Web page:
WebAR vs. App-based AR

The apparent difference between WebAR and app-based AR (or native AR) is its availability or accessibility.

WebAR works right from the web browser without requiring additional software. However, you need to ensure that the browser supports the WebAR experience, which I will discuss in the later section of this article.

In comparison, app-based AR must be installed from the App Store or the Play Store.

Along with that, some of the other differences include:

Web ARApp-based AR
Minimal content due to feature limitationsMore features allow rich-content implementations
Faster to deploy or learnIt takes a long time to deploy and needs more learning-curve
Easily accessibleIt depends on the availability of an app

How WebAR Experiences Are Created?


There are varieties of platforms, APIs, and frameworks that help you build WebAR experiences.

You might find some no-code cloud platforms offering you an easy way out, or you can explore Google or Apple’s official documentation to get started making WebAR applications that are compatible with smartphone browsers.

To give you an idea of what the development process of creating WebAR experiences looks like, here are some pointers:

#1. Choosing Target Browser and Use-Case

Before you start making a WebAR experience, you need to evaluate the type of target audience, the potential web browser they would be using, and what you want to do with it.

For instance, if you want to redirect people to a marketing campaign simply, you will have to consider all kinds of browser support and something easy to access for most.

On the contrary, you can choose the AR elements accordingly if you want to provide a rich experience for a particular set of users (with specific types of devices, like big-screen tablet users).

#2. Framework or Platform Selection

As I mentioned above, depending on the ease of development requirement, you can choose from various options to proceed with the development.

For instance, you can go the build-from-scratch way to follow the supported frameworks by the browsers and make it as per the instructions. Open-source WebAR frameworks like AR.js, JSARToolKit should be some friendly options.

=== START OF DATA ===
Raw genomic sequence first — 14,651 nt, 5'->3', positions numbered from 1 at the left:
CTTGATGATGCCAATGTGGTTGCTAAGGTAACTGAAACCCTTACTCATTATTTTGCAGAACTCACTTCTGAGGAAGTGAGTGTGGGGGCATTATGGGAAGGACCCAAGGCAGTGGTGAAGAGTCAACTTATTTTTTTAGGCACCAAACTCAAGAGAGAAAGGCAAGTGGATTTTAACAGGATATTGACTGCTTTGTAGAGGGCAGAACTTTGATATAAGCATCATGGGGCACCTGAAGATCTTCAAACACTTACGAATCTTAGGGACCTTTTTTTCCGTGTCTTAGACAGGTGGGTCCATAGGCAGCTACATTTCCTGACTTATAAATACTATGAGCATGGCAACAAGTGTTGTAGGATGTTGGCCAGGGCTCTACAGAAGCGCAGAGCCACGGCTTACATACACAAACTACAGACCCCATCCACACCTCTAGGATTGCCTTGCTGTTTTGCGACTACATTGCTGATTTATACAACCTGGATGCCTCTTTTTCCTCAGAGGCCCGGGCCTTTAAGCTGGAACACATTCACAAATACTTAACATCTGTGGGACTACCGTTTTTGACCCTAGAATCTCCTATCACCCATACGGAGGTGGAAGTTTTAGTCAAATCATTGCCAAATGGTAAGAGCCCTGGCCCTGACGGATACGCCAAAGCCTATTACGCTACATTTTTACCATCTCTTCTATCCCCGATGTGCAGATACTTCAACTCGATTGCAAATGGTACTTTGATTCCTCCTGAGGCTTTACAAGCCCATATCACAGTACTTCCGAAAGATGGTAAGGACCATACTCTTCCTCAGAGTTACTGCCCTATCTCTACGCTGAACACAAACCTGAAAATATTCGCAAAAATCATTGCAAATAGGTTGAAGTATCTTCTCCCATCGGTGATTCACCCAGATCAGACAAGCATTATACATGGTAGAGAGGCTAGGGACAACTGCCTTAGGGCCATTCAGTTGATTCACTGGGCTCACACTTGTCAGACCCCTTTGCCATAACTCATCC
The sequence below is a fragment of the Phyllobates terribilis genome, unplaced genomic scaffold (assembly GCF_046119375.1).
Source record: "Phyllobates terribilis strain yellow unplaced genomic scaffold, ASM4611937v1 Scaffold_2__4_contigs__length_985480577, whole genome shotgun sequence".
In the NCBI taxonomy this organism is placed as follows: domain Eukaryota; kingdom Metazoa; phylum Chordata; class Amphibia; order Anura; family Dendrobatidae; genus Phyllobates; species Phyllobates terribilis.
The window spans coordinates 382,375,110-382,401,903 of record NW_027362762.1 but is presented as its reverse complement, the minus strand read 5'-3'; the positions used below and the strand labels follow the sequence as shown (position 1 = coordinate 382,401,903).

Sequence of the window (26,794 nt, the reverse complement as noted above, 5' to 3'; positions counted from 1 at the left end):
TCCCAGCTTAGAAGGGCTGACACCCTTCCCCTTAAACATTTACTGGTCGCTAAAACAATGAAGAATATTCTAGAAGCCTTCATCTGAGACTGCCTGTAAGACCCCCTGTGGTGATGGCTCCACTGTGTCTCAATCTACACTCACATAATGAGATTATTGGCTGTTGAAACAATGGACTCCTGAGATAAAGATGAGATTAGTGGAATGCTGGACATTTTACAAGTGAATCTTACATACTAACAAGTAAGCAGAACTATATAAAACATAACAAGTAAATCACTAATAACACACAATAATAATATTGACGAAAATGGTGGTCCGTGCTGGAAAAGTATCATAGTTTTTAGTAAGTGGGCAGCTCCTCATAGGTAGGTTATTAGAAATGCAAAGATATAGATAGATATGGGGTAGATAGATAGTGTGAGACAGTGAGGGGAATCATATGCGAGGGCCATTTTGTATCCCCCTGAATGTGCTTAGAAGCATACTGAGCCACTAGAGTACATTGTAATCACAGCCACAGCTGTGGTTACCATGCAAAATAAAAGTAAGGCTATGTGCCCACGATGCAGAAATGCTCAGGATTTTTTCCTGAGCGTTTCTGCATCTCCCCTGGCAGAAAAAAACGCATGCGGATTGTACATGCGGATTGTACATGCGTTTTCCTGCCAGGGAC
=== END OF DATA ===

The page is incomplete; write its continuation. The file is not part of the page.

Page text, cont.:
Or, you can choose a no-code platform like XR+ to get started. Different platforms offer unique features. So, you might want to explore your options first.

If you can do it all, it may not cost much. However, if opting for a platform, you must opt for its premium plans to satisfy your requirements.

#3. Scan for Additional Tools

Depending on what you want to do, you could try specialized tools to add effects and various other stuff to your WebAR experience.

For instance, you can use Banuba’s WebAR SDK for a good face-tracking feature to provide an immersive product try-on experience.

#4. Asset Creation

The platforms you choose may already offer this built-in. But if you want to add some unique 3D assets to the WebAR experience, you can do that too.

X3dom is an excellent place to start creating 3D objects for AR applications.

#5. Optimize

When you put it all together, you must ensure that it is optimized to its maximum potential to be accessible to most users, even without high-speed internet access.

You can choose assets or simplify the experience if you think it could be too much to optimize.

#6. Testing and Distribution

Once it is ready to go, you should always test it out and check the experience first-hand. Potentially using a variety of devices and network conditions.

Next, you can continue distributing it using the platform you use. Or, do it yourself by creating a custom webpage, and hosting things on your servers, to share the experience.

Here are some popular WebAR frameworks that help you create web-based augmented reality experiences.

#1. AWE 

YouTube video

AWE is a no-code platform that lets you effortlessly create web-based augmented reality experiences. If you know some technical bits, you may extend the functionalities with JavaScript and CSS.

You can simply create the app and open the link on your web browser. It is that easy.

In addition, you get to track analytics to keep an eye on how your app performs.

#2. ARToolKitX

ARToolKit is an open-source project that helps you build multi-platform augmented reality. It supports iOS, Android, macOS, Windows, and Linux.